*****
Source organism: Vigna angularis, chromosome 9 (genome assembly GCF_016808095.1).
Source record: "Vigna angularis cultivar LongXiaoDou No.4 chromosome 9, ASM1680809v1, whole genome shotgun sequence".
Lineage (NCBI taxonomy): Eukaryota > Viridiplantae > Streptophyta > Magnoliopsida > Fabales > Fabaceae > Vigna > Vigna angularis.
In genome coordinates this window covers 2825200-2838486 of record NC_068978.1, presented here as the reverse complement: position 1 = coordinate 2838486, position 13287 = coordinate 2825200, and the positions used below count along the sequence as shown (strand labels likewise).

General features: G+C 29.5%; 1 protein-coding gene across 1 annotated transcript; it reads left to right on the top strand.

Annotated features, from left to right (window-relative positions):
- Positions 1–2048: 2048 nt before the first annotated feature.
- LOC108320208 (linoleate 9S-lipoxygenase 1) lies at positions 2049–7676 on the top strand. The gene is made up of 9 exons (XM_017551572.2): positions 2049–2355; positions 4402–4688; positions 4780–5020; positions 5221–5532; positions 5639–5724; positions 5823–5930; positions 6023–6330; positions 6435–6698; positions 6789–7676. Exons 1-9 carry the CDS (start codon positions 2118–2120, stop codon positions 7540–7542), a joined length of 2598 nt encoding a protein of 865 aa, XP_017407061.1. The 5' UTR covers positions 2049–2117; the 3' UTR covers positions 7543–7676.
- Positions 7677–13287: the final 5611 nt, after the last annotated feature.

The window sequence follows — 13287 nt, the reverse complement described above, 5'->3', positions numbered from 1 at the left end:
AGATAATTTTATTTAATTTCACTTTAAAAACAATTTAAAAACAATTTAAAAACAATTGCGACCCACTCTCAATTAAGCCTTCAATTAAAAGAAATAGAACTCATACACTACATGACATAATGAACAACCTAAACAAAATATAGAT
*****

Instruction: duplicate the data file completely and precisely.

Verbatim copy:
Source organism: Vigna angularis, chromosome 9 (genome assembly GCF_016808095.1).
Source record: "Vigna angularis cultivar LongXiaoDou No.4 chromosome 9, ASM1680809v1, whole genome shotgun sequence".
Lineage (NCBI taxonomy): Eukaryota > Viridiplantae > Streptophyta > Magnoliopsida > Fabales > Fabaceae > Vigna > Vigna angularis.
In genome coordinates this window covers 2825200-2838486 of record NC_068978.1, presented here as the reverse complement: position 1 = coordinate 2838486, position 13287 = coordinate 2825200, and the positions used below count along the sequence as shown (strand labels likewise).

General features: G+C 29.5%; 1 protein-coding gene across 1 annotated transcript; it reads left to right on the top strand.

Annotated features, from left to right (window-relative positions):
- Positions 1–2048: 2048 nt before the first annotated feature.
- LOC108320208 (linoleate 9S-lipoxygenase 1) lies at positions 2049–7676 on the top strand. The gene is made up of 9 exons (XM_017551572.2): positions 2049–2355; positions 4402–4688; positions 4780–5020; positions 5221–5532; positions 5639–5724; positions 5823–5930; positions 6023–6330; positions 6435–6698; positions 6789–7676. Exons 1-9 carry the CDS (start codon positions 2118–2120, stop codon positions 7540–7542), a joined length of 2598 nt encoding a protein of 865 aa, XP_017407061.1. The 5' UTR covers positions 2049–2117; the 3' UTR covers positions 7543–7676.
- Positions 7677–13287: the final 5611 nt, after the last annotated feature.

The window sequence follows — 13287 nt, the reverse complement described above, 5'->3', positions numbered from 1 at the left end:
AGATAATTTTATTTAATTTCACTTTAAAAACAATTTAAAAACAATTTAAAAACAATTGCGACCCACTCTCAATTAAGCCTTCAATTAAAAGAAATAGAACTCATACACTACATGACATAATGAACAACCTAAACAAAATATAGAT